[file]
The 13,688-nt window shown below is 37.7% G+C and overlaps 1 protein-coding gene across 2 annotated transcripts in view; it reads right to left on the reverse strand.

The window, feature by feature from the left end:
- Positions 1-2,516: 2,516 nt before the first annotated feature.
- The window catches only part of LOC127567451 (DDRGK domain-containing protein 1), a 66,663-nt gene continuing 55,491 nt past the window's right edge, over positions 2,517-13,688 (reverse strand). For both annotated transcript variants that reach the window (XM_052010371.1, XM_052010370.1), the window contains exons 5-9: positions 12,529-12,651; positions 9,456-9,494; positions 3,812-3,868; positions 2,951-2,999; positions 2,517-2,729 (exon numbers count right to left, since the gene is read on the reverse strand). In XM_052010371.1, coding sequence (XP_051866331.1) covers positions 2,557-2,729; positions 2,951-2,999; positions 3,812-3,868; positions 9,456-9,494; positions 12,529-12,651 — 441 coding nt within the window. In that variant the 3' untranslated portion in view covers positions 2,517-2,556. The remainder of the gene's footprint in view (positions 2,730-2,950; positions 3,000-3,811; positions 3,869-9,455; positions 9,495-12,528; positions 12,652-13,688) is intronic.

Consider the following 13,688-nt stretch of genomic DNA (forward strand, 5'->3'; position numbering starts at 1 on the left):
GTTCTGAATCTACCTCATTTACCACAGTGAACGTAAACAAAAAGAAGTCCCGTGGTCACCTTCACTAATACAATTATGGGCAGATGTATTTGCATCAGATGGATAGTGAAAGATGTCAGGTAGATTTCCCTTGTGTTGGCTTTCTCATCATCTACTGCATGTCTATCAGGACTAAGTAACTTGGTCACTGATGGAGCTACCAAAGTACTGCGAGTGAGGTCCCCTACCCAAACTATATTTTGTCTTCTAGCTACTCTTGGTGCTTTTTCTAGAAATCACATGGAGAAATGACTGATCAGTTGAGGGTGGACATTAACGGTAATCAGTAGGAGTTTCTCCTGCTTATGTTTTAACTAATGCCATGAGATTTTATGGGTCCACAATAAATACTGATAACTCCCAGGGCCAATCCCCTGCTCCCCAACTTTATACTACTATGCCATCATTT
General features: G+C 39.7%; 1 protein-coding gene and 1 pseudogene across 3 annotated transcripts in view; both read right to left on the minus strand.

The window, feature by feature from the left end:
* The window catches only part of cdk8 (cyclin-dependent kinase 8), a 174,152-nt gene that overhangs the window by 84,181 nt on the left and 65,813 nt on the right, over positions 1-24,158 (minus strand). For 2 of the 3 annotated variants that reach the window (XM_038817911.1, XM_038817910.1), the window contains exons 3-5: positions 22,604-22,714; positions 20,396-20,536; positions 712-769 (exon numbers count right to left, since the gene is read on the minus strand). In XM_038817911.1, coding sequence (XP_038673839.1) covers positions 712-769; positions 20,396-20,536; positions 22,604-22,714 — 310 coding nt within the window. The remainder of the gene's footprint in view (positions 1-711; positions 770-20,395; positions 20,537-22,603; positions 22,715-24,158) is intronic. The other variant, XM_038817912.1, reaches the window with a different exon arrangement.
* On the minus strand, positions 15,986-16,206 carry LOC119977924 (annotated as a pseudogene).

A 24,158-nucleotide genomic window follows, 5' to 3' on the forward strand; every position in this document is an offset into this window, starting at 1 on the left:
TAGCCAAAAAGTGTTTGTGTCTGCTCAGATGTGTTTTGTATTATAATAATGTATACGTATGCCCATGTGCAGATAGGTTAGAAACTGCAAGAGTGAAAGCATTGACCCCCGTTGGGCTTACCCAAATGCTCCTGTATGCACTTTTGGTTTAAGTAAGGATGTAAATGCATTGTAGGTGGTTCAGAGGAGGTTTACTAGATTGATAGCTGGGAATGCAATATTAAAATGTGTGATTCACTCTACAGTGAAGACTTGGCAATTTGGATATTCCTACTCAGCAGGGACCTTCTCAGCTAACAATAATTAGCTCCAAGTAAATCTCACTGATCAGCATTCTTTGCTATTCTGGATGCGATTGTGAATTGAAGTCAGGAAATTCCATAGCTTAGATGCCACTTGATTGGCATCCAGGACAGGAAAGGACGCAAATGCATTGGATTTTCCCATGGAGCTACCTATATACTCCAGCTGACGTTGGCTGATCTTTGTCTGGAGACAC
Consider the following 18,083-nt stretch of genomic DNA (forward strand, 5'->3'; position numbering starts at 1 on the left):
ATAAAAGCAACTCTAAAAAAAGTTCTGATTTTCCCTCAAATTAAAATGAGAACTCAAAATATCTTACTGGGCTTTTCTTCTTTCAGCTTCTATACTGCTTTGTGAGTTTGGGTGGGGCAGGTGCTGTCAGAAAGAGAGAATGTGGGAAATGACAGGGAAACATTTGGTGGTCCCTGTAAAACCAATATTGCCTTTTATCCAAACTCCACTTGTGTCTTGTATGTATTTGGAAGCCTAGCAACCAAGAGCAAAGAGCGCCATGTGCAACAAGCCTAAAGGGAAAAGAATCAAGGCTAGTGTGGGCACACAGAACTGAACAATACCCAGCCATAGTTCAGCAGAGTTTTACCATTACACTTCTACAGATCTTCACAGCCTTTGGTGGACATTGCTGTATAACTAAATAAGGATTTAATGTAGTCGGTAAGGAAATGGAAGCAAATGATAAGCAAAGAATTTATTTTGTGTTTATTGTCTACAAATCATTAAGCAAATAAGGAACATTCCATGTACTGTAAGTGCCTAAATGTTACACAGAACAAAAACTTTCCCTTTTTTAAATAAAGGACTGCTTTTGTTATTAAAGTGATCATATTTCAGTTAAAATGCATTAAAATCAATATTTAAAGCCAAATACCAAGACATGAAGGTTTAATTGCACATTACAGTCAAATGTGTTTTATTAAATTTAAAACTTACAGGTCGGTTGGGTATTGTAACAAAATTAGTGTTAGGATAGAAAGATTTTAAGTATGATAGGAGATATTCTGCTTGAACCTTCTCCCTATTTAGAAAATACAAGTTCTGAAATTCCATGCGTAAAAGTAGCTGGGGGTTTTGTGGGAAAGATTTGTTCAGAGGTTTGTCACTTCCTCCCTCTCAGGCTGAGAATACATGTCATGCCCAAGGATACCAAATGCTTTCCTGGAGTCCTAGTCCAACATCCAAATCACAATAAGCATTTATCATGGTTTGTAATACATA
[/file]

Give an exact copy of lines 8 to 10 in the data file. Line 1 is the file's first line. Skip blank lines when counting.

The window, feature by feature from the left end:
* The window catches only part of cdk8 (cyclin-dependent kinase 8), a 174,152-nt gene that overhangs the window by 84,181 nt on the left and 65,813 nt on the right, over positions 1-24,158 (minus strand). For 2 of the 3 annotated variants that reach the window (XM_038817911.1, XM_038817910.1), the window contains exons 3-5: positions 22,604-22,714; positions 20,396-20,536; positions 712-769 (exon numbers count right to left, since the gene is read on the minus strand). In XM_038817911.1, coding sequence (XP_038673839.1) covers positions 712-769; positions 20,396-20,536; positions 22,604-22,714 — 310 coding nt within the window. The remainder of the gene's footprint in view (positions 1-711; positions 770-20,395; positions 20,537-22,603; positions 22,715-24,158) is intronic. The other variant, XM_038817912.1, reaches the window with a different exon arrangement.
* On the minus strand, positions 15,986-16,206 carry LOC119977924 (annotated as a pseudogene).